Finally, the most compelling evidence that the dealers had not suffered severe financial losses (at least through December 31), appears confirmed in reviewing the trading results of the dealers’ prime counter parties in COMEX trading, namely, the mechanical technical funds. Since it is not possible to study the dealers’ actual trading results since they are not publicly available, the best one can hope for is to study the tech funds’ results. If the funds show big profits, then the dealers must have losses and vice versa.
We are fortunate that what is believed to be the largest mechanical futures technical fund, the John W. Henry family of funds (www.jwh.com), is very transparent and publishes their trading results monthly. Since this fund is so large, I believe they offer a good proxy for how this segment of the hedge find world has performed. For this transparency, the John Henry fund deserves commendation. Unfortunately, their actual performance falls short of commendation.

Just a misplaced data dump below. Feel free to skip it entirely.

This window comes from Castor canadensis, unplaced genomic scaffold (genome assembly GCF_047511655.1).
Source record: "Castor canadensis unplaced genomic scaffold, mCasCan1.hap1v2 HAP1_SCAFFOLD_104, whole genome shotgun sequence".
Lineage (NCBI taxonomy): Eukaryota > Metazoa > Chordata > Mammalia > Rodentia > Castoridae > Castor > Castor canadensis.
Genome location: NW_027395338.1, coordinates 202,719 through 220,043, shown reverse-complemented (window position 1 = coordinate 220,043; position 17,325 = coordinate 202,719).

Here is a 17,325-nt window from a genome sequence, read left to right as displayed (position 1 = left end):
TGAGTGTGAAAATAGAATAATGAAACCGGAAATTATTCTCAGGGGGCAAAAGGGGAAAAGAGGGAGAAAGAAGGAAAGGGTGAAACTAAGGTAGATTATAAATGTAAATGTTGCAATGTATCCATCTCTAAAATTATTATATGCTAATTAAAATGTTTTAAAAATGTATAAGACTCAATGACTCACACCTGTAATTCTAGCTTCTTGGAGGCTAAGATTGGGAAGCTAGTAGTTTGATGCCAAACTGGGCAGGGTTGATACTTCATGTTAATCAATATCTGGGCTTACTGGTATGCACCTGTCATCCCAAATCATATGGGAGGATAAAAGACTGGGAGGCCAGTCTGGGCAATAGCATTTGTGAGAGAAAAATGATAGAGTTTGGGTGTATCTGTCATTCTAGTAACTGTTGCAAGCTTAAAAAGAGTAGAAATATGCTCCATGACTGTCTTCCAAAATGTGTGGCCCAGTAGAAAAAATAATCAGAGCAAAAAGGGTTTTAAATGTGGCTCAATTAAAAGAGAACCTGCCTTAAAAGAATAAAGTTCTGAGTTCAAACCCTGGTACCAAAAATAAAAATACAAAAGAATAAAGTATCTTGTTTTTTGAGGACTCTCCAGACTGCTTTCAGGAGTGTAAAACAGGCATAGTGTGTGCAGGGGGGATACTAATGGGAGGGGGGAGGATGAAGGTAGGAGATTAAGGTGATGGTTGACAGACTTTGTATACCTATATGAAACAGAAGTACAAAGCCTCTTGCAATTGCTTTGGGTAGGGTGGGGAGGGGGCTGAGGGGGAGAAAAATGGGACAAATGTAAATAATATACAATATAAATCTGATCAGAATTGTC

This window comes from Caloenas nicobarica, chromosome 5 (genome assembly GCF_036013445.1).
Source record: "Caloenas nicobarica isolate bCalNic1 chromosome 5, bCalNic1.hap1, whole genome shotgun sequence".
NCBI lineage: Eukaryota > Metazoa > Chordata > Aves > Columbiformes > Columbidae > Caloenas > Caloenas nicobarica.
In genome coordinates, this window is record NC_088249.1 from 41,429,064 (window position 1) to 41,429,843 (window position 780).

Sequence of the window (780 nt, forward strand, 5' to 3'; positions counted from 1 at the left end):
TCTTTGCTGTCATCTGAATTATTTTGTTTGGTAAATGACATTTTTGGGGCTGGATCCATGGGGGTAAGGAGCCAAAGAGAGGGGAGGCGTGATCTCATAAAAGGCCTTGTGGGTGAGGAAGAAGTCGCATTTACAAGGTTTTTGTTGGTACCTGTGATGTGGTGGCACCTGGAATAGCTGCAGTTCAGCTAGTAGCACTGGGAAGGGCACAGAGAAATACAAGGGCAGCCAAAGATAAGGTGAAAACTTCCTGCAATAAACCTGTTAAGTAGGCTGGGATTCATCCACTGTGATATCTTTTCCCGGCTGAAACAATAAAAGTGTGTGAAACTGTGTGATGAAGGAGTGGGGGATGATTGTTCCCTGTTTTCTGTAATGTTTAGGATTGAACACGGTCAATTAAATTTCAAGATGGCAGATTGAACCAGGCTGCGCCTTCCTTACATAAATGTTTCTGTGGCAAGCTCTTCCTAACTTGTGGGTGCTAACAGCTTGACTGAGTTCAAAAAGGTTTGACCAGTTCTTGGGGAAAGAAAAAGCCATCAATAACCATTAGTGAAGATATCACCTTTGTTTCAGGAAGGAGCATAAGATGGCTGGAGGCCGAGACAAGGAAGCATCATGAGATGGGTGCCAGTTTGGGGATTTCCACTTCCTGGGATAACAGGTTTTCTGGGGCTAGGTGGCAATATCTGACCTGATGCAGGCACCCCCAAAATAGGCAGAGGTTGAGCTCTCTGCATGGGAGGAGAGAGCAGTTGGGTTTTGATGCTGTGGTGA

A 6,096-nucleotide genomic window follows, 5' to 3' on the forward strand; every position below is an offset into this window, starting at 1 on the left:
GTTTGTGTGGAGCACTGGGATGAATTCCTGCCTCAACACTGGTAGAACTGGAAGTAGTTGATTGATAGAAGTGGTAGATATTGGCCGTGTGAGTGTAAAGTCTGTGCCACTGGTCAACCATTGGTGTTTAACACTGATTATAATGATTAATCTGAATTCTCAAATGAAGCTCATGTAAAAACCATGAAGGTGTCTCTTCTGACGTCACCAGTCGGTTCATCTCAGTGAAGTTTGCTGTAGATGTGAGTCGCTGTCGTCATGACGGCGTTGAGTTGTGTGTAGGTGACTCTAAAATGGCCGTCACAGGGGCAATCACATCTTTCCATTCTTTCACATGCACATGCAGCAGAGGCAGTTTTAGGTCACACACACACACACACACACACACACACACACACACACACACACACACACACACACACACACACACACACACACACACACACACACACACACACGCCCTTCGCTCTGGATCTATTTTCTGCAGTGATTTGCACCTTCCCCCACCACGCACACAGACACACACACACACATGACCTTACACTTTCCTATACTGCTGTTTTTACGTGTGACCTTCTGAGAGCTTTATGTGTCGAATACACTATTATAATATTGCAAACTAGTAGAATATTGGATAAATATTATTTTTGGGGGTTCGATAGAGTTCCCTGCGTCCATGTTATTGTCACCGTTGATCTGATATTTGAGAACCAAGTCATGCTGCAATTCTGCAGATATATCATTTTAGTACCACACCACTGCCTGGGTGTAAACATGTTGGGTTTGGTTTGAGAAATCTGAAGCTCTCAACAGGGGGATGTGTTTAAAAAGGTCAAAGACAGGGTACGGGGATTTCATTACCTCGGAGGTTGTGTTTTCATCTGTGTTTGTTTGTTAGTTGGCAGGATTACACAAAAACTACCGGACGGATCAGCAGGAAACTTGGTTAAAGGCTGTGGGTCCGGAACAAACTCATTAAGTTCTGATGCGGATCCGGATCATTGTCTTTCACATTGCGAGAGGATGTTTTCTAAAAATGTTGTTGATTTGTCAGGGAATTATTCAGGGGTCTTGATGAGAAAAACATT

For the year 2005, overall results were rotten, with net losses of roughly 15 to 20 percent. That means the John Henry funds lost around $500 million of the $3 billion in assets managed. Most of the losses came in December as a result of currency and energy setbacks. In metals trading, which includes gold and silver, as well as copper and zinc and other base metals, trading results were mostly breakeven, as they had been for the two years prior to 2005.